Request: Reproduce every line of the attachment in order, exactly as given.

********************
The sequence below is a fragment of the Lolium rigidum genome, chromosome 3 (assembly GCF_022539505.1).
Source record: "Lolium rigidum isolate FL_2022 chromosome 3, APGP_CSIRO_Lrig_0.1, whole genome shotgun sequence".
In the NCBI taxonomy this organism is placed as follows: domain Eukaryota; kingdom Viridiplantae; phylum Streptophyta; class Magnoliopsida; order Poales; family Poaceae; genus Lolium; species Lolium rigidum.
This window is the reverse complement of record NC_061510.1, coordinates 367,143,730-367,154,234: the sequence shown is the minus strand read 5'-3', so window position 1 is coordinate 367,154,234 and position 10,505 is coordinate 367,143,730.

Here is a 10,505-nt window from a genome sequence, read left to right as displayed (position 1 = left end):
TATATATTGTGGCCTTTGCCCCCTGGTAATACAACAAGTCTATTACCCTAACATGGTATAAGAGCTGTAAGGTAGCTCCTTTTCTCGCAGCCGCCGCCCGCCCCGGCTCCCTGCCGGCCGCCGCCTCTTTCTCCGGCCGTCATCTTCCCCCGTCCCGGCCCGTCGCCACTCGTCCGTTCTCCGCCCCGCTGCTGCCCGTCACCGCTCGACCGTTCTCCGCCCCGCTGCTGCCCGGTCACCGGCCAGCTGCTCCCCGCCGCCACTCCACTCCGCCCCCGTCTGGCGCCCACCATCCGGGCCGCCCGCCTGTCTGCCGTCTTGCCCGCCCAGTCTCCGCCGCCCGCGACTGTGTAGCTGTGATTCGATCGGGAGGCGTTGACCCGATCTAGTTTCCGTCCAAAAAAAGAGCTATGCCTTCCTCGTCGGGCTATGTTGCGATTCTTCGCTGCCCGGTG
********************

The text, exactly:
The sequence below is a fragment of the Lolium rigidum genome, chromosome 3 (assembly GCF_022539505.1).
Source record: "Lolium rigidum isolate FL_2022 chromosome 3, APGP_CSIRO_Lrig_0.1, whole genome shotgun sequence".
In the NCBI taxonomy this organism is placed as follows: domain Eukaryota; kingdom Viridiplantae; phylum Streptophyta; class Magnoliopsida; order Poales; family Poaceae; genus Lolium; species Lolium rigidum.
This window is the reverse complement of record NC_061510.1, coordinates 367,143,730-367,154,234: the sequence shown is the minus strand read 5'-3', so window position 1 is coordinate 367,154,234 and position 10,505 is coordinate 367,143,730.

Here is a 10,505-nt window from a genome sequence, read left to right as displayed (position 1 = left end):
TATATATTGTGGCCTTTGCCCCCTGGTAATACAACAAGTCTATTACCCTAACATGGTATAAGAGCTGTAAGGTAGCTCCTTTTCTCGCAGCCGCCGCCCGCCCCGGCTCCCTGCCGGCCGCCGCCTCTTTCTCCGGCCGTCATCTTCCCCCGTCCCGGCCCGTCGCCACTCGTCCGTTCTCCGCCCCGCTGCTGCCCGTCACCGCTCGACCGTTCTCCGCCCCGCTGCTGCCCGGTCACCGGCCAGCTGCTCCCCGCCGCCACTCCACTCCGCCCCCGTCTGGCGCCCACCATCCGGGCCGCCCGCCTGTCTGCCGTCTTGCCCGCCCAGTCTCCGCCGCCCGCGACTGTGTAGCTGTGATTCGATCGGGAGGCGTTGACCCGATCTAGTTTCCGTCCAAAAAAAGAGCTATGCCTTCCTCGTCGGGCTATGTTGCGATTCTTCGCTGCCCGGTG